Flu Perparedness

For most of us, the flu is a miserable way to spend a few days.

For others, it can be a life-threatening condition, including:
  • People 65 years and older
  • People of any age with chronic medical conditions (asthma, diabetes, heart conditions)
  • Pregnant women
  • Children under 5 years old
  • People with suppressed immune symptoms
Keep in mind:
  • Vulnerable people can experience complications from flu, including pneumonia, bronchitis, and sinus and ear infections.
  • The flu can make chronic health problems, such as asthma and chronic congestive heart failure, worse.

When is the flu an emergency?

Get medical help when you or someone else:
  • Has difficulty breathing or chest pain.
  • Has purple or blue discoloration of the lips.
  • Is vomiting and unable to keep liquids down.
  • Shows signs of dehydration (dizzy when standing, unable to urinate, or for infants, crying without shedding tears).
  • Has seizures, is less responsive than normal or becomes confused.
  • Has flu-like symptoms that improve, but then return with fever and worsening cough.
For kids under 12, get medical help:
  • When a child less than 12 weeks old has a fever of 100.3° or higher.
  • When a child 3–6 months old has a fever of 102.2° or higher.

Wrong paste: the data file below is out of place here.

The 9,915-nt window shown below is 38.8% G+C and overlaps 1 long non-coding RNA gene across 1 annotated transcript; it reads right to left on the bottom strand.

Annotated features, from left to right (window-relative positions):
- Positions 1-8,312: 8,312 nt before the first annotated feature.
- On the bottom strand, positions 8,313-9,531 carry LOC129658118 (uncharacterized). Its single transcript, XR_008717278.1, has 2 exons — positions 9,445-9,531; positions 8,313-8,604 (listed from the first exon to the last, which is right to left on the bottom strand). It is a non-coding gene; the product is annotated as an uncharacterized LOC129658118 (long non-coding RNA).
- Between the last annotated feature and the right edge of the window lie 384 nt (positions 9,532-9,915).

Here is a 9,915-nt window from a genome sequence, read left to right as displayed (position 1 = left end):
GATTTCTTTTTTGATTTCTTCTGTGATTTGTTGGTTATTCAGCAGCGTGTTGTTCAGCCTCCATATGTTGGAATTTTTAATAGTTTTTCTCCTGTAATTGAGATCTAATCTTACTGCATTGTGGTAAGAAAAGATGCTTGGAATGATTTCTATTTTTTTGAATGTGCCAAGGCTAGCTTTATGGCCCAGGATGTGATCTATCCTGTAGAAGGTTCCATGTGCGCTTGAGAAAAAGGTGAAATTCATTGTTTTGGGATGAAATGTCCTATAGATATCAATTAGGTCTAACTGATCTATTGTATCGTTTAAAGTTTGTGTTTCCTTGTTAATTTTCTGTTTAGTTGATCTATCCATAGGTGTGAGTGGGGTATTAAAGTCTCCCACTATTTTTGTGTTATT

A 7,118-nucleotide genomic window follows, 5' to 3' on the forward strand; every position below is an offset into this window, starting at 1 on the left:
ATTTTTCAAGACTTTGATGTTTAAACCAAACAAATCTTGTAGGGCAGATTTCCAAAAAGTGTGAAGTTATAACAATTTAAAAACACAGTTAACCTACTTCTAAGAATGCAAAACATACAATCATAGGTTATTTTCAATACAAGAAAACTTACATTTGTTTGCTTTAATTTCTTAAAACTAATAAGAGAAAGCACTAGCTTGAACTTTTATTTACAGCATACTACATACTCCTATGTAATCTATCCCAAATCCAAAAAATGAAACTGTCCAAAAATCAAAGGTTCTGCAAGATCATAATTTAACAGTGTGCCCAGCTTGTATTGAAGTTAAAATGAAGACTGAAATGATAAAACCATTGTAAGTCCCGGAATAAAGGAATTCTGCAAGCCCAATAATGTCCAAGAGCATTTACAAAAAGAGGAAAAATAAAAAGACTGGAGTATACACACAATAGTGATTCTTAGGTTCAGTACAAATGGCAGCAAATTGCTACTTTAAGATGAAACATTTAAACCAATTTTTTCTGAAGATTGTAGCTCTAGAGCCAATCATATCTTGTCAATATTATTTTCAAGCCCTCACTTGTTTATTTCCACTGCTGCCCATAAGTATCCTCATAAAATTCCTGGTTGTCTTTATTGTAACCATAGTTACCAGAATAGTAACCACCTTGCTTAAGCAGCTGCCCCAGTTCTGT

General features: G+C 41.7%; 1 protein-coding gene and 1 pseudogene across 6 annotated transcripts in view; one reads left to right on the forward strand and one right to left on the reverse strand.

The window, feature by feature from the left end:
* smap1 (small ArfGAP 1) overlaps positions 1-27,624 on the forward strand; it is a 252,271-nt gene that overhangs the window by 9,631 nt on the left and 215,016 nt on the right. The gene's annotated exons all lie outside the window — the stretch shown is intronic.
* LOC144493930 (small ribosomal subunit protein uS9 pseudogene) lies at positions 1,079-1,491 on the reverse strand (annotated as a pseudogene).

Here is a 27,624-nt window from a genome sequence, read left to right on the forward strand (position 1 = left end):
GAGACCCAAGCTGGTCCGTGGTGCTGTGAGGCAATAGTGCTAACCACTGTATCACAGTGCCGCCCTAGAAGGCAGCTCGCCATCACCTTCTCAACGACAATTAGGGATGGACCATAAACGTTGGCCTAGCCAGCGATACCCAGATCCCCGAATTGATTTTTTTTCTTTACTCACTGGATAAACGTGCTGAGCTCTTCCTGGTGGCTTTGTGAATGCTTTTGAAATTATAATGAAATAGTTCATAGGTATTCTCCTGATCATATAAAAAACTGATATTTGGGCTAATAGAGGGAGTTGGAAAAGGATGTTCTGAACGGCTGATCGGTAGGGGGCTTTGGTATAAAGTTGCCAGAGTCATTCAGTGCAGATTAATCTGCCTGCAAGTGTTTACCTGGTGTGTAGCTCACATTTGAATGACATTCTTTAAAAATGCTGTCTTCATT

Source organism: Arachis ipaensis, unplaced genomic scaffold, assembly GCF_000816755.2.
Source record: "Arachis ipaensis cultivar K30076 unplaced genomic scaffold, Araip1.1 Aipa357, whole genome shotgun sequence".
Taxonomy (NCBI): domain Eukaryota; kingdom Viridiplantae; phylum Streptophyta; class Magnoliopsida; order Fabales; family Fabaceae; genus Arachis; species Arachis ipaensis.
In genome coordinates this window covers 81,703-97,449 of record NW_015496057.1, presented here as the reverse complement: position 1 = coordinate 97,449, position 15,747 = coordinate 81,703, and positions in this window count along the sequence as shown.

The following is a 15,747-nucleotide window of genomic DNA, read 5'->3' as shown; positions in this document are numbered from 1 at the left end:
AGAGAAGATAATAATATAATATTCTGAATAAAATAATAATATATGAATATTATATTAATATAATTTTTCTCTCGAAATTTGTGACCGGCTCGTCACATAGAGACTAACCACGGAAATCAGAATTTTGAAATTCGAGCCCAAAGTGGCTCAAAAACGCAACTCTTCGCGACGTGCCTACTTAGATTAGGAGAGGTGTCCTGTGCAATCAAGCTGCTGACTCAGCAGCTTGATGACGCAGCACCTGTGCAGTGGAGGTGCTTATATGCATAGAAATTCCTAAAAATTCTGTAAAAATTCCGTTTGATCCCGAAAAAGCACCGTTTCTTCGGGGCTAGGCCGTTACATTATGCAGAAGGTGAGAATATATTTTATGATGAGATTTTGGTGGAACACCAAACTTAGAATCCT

• When a child is dehydrated (no tears, making very little urine, drinking very few liquids).
  • When a child has labored breathing (such as grunting) with each breath, wheezing, or flaring or widening nostrils with each breath.
  • When a child is extremely irritable, seems very lethargic or is very difficult to wake up.

Flu Prevention

  • Cover your mouth and nose when coughing or sneezing.
  • Use a tissue or your upper sleeve—not your hands.
  • Wash your hands frequently, especially after blowing your nose and sneezing, and before you eat.
  • If soap and water are not available, use hand sanitizer.
  • Avoid touching your eyes, nose, and mouth. The flu virus can enter your body when you touch something contaminated and then touch your eyes, nose or mouth.
  • Stay home when you are sick, to stop the spread of the virus.
  • Avoid close contact. Keep your distance from sick people.
  • Stay healthy. Get enough sleep, exercise, drink plenty of fluids and eat nutritious food.

Flu Symptoms

  • Fever (usually above 100°)
  • Headache
  • Extreme fatigue
  • Dry cough
  • Sore throat
  • Runny or stuffy nose
  • Muscle aches
  • Stomach problems (more common in children than adults): nausea, vomiting, and diarrhea

More information: CDC Influenza (Flu)

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